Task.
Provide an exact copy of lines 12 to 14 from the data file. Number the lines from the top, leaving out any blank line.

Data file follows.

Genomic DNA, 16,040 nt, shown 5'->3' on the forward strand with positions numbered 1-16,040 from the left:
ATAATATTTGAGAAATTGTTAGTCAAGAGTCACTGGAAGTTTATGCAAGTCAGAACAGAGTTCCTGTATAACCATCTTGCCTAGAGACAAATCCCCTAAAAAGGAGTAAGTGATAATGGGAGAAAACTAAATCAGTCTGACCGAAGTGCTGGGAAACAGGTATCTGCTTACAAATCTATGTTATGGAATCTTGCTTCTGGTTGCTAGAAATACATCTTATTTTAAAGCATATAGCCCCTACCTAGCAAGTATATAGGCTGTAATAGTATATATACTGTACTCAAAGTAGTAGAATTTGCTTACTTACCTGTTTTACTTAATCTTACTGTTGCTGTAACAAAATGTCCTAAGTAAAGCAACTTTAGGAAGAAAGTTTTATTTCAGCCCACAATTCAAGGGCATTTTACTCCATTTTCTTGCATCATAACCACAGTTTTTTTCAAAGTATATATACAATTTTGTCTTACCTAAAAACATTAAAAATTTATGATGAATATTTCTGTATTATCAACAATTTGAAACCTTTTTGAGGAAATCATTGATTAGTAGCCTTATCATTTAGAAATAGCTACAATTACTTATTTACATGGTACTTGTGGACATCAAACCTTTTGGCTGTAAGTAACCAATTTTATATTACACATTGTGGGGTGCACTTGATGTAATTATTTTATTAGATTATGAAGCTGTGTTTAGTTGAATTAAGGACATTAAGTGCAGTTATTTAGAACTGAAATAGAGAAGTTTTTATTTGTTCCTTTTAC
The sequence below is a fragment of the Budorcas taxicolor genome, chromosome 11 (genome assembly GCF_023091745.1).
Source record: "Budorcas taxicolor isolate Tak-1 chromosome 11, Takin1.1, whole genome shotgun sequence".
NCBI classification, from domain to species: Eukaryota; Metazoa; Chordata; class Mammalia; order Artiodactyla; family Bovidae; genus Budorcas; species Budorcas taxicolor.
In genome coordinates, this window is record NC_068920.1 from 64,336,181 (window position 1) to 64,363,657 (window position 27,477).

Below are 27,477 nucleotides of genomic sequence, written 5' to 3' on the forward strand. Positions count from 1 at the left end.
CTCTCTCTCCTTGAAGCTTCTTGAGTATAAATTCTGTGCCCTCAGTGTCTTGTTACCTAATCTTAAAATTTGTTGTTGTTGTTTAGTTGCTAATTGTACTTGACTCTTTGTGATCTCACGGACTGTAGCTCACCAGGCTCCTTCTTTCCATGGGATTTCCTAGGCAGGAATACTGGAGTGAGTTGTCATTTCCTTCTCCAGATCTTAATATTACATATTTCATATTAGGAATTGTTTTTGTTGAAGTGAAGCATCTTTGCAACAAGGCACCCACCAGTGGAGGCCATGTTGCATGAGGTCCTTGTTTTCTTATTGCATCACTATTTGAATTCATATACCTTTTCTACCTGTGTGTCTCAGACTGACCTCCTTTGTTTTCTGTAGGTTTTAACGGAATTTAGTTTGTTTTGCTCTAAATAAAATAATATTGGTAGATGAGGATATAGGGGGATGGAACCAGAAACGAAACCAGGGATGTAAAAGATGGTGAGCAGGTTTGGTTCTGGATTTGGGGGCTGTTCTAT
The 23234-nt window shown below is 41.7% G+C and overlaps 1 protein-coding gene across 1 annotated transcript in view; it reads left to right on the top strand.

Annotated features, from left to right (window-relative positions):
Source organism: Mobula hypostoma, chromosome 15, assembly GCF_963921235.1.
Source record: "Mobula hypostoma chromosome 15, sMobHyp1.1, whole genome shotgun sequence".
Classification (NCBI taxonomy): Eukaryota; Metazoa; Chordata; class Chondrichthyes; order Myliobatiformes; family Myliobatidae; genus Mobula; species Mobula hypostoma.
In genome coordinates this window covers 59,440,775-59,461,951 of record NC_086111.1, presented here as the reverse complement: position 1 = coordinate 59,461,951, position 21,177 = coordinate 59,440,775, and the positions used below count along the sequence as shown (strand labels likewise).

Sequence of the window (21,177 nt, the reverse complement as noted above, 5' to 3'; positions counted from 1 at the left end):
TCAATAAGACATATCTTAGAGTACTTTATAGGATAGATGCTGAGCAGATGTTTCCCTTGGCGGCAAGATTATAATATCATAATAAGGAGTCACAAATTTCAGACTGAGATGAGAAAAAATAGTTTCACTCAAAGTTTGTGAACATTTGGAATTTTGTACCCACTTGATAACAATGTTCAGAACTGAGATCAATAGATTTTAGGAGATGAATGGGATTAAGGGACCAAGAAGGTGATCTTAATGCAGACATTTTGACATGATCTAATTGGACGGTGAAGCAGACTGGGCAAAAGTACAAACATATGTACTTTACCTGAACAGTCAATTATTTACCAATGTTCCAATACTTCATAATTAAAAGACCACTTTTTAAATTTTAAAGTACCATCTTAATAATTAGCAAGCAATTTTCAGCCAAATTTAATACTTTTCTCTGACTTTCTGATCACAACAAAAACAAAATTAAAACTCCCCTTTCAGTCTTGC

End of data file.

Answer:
Source record: "Mobula hypostoma chromosome 15, sMobHyp1.1, whole genome shotgun sequence".
Classification (NCBI taxonomy): Eukaryota; Metazoa; Chordata; class Chondrichthyes; order Myliobatiformes; family Myliobatidae; genus Mobula; species Mobula hypostoma.
In genome coordinates this window covers 59,440,775-59,461,951 of record NC_086111.1, presented here as the reverse complement: position 1 = coordinate 59,461,951, position 21,177 = coordinate 59,440,775, and the positions used below count along the sequence as shown (strand labels likewise).